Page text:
A landmark decision on Pinochet sets new rules for dictators
FACING THE LAW
A landmark decision on Pinochet sets new rules for dictators
At the Grovelands Priory, a chic psychiatric retreat in leafy north London, there were few doubts about the outcome. The ambulance sat waiting on the hospital’s gravelled driveway, engine idling, ready for the 100-km dash to the Royal Air Force base at Brize Norton in Oxfordshire. Police outriders mounted their motorcycles and gunned them into noisy life, while 40 of their uniformed colleagues fanned out to keep a watchful eye on a small knot of demonstrators. There were no more than 50 of them, gathered around a portable radio under a redwhite-and-blue Chilean flag, and even they seemed gloomily resigned to witnessing the imminent departure of the old man inside whom they all detested. But not long after 2 p.m., the mood suddenly changed. “He’s not going anywhere!” the young man with the radio,
Manuel Rivas-Taquias, shouted ecstatically in Spanish. “Three cheers for British justice!”
It was a cry that would soon echo around the world, and not only among those who want to see Gen. Augusto Pinochet answer for the crimes committed during the 17 long and brutal years he reigned as military strongman of Chile. For five British law lords did much more than determine the immediate future of the aging former dictator last week.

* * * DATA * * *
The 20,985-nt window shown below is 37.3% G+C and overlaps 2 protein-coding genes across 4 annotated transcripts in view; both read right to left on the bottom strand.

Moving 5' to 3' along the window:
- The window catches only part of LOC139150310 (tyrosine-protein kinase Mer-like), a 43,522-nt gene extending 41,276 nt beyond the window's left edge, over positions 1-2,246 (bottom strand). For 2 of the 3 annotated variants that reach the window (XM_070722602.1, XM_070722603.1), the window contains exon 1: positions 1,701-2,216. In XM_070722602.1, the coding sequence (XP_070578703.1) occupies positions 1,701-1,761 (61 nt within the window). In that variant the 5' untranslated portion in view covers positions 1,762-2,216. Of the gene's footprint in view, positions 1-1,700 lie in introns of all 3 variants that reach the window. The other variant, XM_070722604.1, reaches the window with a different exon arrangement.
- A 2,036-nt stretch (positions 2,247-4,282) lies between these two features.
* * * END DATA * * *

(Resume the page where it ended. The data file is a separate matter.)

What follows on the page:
On the face of it, their dramatic 3 to 2 decision overturned a lower court ruling and committed Pinochet to custody in England while Spain seeks his extradition on charges of mass murder, torture and hostage-taking.
But the law lords, Britain’s highest court, also delivered a landmark ruling with far-reaching implications by categorically rejecting Pinochet’s claim that, as a former head of state, he enjoyed immunity for actions he carried out while in office. “International law has made plain that certain types of conduct, including torture and hostagetaking, are not acceptable conduct on the part of anyone,” declared Lord Nicholls of Birkenhead, speaking for the majority. “This applies as much to heads of state, or even more so, as it does to everyone else. The contrary would make a mockery of international law.” The ruling delighted Pinochet’s opponents, dismayed his supporters and surprised most everyone else, not least the British and Spanish governments. Officials in both London and Madrid confidently expected the law lords to extricate them from the thorny political and diplomatic dilemma that first arose when Pinochet was arrested on Oct. 16 in response to an extradition warrant from crusading Spanish Judge Baltasar Garzón. Until the lords delivered their verdict, on Pinochet’s 83rd birthday, there was good reason to